SENNA (CASSIA ANGUSTIFOLIA)The Latin name of the herb is Cassia angustifolia*** [also known as Senna of Tinnevelly] or Cassia senna. It is also known as senna, Egyptian senna or Alexandrian senna. It is an accepted traditional laxative, used for many years.

The plant is a shrub, one-half to two meters tall. It can also be found as a small or even a large tree. It grows it in India as well as in  the countries surrounding the Red Sea (mostly Sudan). It has approximately 6 seeds in every pod. Its useful parts are the leaves and husks. Leaves and fruits contain 2-3% A, B, C & D type sennosides (senna glycosides)- with the most recognizable being A & B-, flavonoids and some polysaccharides. Leaves have a stronger action than the fruit pods. Sennosides A & B as well as their metabolism products act in the large intestine, making intestinal motility easier and faster.


In the 9th Century, Arab doctors used it as a strong laxative. Its use expanded fast, and the fruit pods and leaves are still used to this day as laxatives. Senna was introduced in Europe by the Arabs, who brought it to Venice in the 11th Century. However, the use of the senna leaves for therapeutic purposes became more common at the end of the Middle Ages. In modern medicine, it’s being used as a laxative since the 1950s.

It is also known as “Alexandrian leaves” because the Port of Alexandria – for hundreds of years – was its main commercial hub. Its Arab name, sanā, where the name senna derives from, means “brilliant”, probably owing to the bright yellow colour of the plant flowers. The Indian name of the leaves, “rajavriksha”, means “king of trees”.

*** Angustifolia = narrow-leaved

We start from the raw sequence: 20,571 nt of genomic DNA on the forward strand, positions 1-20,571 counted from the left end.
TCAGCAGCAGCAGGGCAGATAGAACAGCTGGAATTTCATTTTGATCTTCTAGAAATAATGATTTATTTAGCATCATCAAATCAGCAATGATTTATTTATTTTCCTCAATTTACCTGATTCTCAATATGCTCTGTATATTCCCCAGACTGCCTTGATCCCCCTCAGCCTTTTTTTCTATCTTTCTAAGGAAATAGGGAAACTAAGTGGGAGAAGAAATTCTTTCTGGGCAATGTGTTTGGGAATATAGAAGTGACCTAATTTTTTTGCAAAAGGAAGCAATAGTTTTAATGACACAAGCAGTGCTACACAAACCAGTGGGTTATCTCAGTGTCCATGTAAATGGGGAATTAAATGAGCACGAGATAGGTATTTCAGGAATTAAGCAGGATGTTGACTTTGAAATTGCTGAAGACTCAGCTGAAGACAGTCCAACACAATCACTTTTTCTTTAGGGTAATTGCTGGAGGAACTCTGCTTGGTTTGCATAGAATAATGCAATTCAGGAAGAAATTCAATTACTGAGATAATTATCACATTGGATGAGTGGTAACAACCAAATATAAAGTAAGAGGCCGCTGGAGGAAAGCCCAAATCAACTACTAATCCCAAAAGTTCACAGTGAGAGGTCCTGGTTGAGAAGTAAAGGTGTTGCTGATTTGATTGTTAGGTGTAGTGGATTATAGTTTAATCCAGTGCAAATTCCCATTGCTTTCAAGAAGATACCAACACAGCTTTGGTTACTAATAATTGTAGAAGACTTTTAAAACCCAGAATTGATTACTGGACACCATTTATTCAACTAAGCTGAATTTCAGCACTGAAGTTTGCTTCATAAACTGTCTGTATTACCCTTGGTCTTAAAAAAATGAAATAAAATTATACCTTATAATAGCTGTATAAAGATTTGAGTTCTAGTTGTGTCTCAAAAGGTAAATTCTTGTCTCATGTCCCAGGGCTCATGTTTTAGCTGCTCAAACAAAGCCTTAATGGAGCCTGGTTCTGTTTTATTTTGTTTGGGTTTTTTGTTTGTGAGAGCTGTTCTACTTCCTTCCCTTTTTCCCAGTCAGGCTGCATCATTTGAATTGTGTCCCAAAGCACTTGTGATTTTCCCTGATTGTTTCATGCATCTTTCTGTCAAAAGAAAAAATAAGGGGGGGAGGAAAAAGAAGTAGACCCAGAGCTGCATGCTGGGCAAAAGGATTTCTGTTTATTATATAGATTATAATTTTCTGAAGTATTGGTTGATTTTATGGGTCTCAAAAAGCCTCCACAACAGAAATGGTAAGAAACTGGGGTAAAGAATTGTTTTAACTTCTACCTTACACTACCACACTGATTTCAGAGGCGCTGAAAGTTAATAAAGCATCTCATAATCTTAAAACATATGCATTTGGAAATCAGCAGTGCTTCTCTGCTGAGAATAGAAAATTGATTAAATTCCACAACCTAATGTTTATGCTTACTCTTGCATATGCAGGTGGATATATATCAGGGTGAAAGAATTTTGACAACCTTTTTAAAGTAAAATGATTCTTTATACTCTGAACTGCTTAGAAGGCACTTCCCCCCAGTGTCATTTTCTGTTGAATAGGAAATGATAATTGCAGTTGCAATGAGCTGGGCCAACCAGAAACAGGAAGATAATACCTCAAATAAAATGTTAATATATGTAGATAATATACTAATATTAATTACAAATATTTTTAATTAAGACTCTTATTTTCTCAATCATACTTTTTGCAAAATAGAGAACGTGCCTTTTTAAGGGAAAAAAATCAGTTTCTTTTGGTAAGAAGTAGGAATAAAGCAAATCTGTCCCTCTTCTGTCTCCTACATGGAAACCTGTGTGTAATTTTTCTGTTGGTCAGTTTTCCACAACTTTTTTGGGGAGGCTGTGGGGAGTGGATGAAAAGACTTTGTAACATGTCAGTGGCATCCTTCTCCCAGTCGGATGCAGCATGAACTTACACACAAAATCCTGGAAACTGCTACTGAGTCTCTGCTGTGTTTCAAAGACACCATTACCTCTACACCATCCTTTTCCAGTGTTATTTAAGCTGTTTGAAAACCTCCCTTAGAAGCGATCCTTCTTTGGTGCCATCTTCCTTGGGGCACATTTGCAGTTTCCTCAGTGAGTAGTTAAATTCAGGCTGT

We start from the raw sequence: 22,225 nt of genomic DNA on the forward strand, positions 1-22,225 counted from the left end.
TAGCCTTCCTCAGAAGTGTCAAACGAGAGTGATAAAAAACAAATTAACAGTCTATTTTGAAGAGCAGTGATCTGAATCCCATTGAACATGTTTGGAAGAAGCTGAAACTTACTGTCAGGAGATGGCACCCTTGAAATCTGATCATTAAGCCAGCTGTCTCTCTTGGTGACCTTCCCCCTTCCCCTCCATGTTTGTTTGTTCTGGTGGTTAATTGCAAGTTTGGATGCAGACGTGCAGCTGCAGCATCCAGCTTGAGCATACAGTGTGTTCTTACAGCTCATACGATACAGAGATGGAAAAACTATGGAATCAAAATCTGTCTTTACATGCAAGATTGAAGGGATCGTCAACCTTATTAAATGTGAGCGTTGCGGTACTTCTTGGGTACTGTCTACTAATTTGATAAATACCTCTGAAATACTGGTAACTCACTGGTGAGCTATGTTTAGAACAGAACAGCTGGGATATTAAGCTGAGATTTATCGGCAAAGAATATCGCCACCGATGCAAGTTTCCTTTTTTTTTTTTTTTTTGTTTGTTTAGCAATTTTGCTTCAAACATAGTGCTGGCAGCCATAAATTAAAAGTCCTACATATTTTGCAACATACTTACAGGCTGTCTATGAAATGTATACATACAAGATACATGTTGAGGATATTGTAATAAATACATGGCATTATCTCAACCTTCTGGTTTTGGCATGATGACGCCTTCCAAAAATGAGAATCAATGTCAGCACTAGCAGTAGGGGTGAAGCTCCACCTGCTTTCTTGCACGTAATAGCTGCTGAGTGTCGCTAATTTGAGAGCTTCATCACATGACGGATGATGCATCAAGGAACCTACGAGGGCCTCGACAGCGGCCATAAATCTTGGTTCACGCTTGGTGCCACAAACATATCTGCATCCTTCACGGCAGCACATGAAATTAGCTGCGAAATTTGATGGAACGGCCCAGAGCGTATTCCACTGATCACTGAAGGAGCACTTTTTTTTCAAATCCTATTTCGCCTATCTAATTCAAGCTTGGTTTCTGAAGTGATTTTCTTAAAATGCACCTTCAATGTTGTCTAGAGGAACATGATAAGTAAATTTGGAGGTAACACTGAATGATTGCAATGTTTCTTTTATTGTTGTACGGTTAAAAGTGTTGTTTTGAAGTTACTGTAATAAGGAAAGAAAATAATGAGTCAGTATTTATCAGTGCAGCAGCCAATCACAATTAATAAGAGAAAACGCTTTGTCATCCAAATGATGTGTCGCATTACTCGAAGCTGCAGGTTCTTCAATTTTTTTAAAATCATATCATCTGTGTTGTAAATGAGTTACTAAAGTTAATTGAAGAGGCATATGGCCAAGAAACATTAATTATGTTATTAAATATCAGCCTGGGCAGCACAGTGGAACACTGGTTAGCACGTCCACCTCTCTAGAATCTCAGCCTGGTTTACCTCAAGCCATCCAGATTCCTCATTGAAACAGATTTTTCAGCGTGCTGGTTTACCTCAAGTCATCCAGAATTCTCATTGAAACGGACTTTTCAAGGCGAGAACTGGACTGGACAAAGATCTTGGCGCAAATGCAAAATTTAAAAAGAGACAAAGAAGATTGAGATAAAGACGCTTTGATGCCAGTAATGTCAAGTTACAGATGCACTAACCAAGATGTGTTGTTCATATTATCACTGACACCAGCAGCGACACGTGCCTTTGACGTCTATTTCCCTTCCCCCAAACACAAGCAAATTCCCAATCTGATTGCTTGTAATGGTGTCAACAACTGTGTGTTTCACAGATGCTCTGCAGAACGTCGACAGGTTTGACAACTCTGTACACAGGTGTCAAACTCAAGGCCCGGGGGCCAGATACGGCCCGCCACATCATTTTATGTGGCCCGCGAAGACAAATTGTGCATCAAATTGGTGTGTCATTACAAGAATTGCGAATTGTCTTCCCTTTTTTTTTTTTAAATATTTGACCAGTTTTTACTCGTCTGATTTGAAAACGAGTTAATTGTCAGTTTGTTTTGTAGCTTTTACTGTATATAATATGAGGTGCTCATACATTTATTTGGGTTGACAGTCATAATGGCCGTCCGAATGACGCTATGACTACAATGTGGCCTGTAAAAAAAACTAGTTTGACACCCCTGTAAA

Cassia or Cassia fistula, (golden rain tree, canafistula) is a plant indigenous to India and the neighbouring South-Central Asia. It is Thailand’s national tree and flower. It is a popular ornamental plant, with many pharmaceutical properties. Cassia fistula is a medium-size, fast-growing tree, 10-20 meters high. Its leaves are soft and light green in colour. Its flowers are pendulous clusters, each one having five yellow petals of the same size and shape. After the end of florescence, the flowers produce fruit resembling hanging beans.

The value of this plant as a medicinal herb is known for thousands of years. In the Indian Ayuverda medicine, it is known as aragvadha, meaning “disease killer”. The pulp from the fruit is a recognised laxative and a source of type B sennosides, used in the treatment of constipation.



Tamarind or Tamarindus indica is a tree, native to tropical Africa.

This tree produces edible, pod-like fruit, with many culinary uses all over the world. Other uses include traditional medicine and metal polishing. Its wood can be used in carpentry. Because of its many uses, tamarind is grown  all over the world, in tropical and subtropical regions.

The tamarind fruit has proven laxative properties, owing to is high concentration in substances such as malic acid, tartaric acid, etc. Its use as a means to relieve constipation is well documented and recognised.


The plant Coriandrum sativum, also known as coriander, cilantro or Chinese parsley, is thought to originate from the East Mediterranean and Middle Eastern countries.

All the parts of the plant are edible, but fresh leaves and dried seeds are traditionally used for cooking. Coriander is very common in Asian, Indian, Middle Eastern, Mediterranean, Mexican, Latin American, Brazilian, Portugal, Chinese, African and Nordic cuisines.

The plant is being grown since 1000 B.C. Its fruit has been discovered inside ancient Egyptian tombs (e.g. tomb of King Tutankhamun), and it is also referenced in Egyptian papyri.

Coriander fruit is known for its digestive and antispasmodic properties, as well as for the fact that it helps relieve flatulence.